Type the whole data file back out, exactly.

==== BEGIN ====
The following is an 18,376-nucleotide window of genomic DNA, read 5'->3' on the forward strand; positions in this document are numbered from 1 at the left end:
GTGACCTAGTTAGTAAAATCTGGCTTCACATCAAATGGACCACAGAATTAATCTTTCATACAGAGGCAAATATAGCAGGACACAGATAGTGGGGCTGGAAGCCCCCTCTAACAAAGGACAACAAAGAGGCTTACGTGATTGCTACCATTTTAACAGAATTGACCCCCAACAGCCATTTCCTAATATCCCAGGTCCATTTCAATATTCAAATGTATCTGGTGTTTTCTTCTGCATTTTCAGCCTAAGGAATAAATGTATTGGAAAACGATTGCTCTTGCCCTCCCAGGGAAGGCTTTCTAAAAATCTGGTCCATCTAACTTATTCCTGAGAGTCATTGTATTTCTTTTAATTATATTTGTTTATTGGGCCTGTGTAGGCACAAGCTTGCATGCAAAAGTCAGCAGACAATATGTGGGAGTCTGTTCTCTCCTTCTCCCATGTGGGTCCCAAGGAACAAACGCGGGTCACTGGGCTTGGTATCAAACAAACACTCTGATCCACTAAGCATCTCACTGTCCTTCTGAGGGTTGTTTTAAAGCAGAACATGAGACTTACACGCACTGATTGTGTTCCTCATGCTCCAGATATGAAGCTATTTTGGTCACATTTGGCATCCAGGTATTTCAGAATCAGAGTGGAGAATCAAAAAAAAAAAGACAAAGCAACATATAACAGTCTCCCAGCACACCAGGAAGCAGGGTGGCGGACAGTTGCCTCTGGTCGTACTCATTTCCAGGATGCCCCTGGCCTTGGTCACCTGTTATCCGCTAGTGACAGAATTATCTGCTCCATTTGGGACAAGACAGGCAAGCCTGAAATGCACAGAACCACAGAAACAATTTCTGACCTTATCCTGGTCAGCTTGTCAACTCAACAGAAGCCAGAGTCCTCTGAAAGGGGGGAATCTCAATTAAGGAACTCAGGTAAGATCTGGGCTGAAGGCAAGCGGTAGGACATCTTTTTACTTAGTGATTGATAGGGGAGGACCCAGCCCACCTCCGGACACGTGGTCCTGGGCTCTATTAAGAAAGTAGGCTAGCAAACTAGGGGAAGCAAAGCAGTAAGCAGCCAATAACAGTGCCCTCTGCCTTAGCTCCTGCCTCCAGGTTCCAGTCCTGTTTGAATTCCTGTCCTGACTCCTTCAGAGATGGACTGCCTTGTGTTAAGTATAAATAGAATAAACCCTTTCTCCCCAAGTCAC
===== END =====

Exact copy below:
The following is an 18,376-nucleotide window of genomic DNA, read 5'->3' on the forward strand; positions in this document are numbered from 1 at the left end:
GTGACCTAGTTAGTAAAATCTGGCTTCACATCAAATGGACCACAGAATTAATCTTTCATACAGAGGCAAATATAGCAGGACACAGATAGTGGGGCTGGAAGCCCCCTCTAACAAAGGACAACAAAGAGGCTTACGTGATTGCTACCATTTTAACAGAATTGACCCCCAACAGCCATTTCCTAATATCCCAGGTCCATTTCAATATTCAAATGTATCTGGTGTTTTCTTCTGCATTTTCAGCCTAAGGAATAAATGTATTGGAAAACGATTGCTCTTGCCCTCCCAGGGAAGGCTTTCTAAAAATCTGGTCCATCTAACTTATTCCTGAGAGTCATTGTATTTCTTTTAATTATATTTGTTTATTGGGCCTGTGTAGGCACAAGCTTGCATGCAAAAGTCAGCAGACAATATGTGGGAGTCTGTTCTCTCCTTCTCCCATGTGGGTCCCAAGGAACAAACGCGGGTCACTGGGCTTGGTATCAAACAAACACTCTGATCCACTAAGCATCTCACTGTCCTTCTGAGGGTTGTTTTAAAGCAGAACATGAGACTTACACGCACTGATTGTGTTCCTCATGCTCCAGATATGAAGCTATTTTGGTCACATTTGGCATCCAGGTATTTCAGAATCAGAGTGGAGAATCAAAAAAAAAAAGACAAAGCAACATATAACAGTCTCCCAGCACACCAGGAAGCAGGGTGGCGGACAGTTGCCTCTGGTCGTACTCATTTCCAGGATGCCCCTGGCCTTGGTCACCTGTTATCCGCTAGTGACAGAATTATCTGCTCCATTTGGGACAAGACAGGCAAGCCTGAAATGCACAGAACCACAGAAACAATTTCTGACCTTATCCTGGTCAGCTTGTCAACTCAACAGAAGCCAGAGTCCTCTGAAAGGGGGGAATCTCAATTAAGGAACTCAGGTAAGATCTGGGCTGAAGGCAAGCGGTAGGACATCTTTTTACTTAGTGATTGATAGGGGAGGACCCAGCCCACCTCCGGACACGTGGTCCTGGGCTCTATTAAGAAAGTAGGCTAGCAAACTAGGGGAAGCAAAGCAGTAAGCAGCCAATAACAGTGCCCTCTGCCTTAGCTCCTGCCTCCAGGTTCCAGTCCTGTTTGAATTCCTGTCCTGACTCCTTCAGAGATGGACTGCCTTGTGTTAAGTATAAATAGAATAAACCCTTTCTCCCCAAGTCAC